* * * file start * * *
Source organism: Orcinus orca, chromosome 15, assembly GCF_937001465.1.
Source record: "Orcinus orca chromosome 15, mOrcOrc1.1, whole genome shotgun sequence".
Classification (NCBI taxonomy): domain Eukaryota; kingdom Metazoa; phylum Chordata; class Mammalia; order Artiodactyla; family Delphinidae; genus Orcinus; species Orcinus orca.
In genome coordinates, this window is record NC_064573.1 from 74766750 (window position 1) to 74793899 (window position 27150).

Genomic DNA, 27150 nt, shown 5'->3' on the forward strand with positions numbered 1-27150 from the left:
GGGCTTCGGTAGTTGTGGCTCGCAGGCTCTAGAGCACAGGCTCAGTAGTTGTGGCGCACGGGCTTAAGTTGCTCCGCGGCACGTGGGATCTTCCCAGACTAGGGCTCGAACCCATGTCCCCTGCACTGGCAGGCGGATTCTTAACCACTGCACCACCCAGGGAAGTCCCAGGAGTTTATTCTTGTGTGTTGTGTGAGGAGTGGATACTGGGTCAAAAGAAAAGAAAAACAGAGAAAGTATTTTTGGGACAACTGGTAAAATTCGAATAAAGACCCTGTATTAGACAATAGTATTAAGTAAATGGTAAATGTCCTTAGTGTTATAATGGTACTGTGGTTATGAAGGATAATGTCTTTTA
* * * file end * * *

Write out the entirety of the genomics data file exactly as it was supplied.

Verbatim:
Source organism: Orcinus orca, chromosome 15, assembly GCF_937001465.1.
Source record: "Orcinus orca chromosome 15, mOrcOrc1.1, whole genome shotgun sequence".
Classification (NCBI taxonomy): domain Eukaryota; kingdom Metazoa; phylum Chordata; class Mammalia; order Artiodactyla; family Delphinidae; genus Orcinus; species Orcinus orca.
In genome coordinates, this window is record NC_064573.1 from 74766750 (window position 1) to 74793899 (window position 27150).

Genomic DNA, 27150 nt, shown 5'->3' on the forward strand with positions numbered 1-27150 from the left:
GGGCTTCGGTAGTTGTGGCTCGCAGGCTCTAGAGCACAGGCTCAGTAGTTGTGGCGCACGGGCTTAAGTTGCTCCGCGGCACGTGGGATCTTCCCAGACTAGGGCTCGAACCCATGTCCCCTGCACTGGCAGGCGGATTCTTAACCACTGCACCACCCAGGGAAGTCCCAGGAGTTTATTCTTGTGTGTTGTGTGAGGAGTGGATACTGGGTCAAAAGAAAAGAAAAACAGAGAAAGTATTTTTGGGACAACTGGTAAAATTCGAATAAAGACCCTGTATTAGACAATAGTATTAAGTAAATGGTAAATGTCCTTAGTGTTATAATGGTACTGTGGTTATGAAGGATAATGTCTTTTA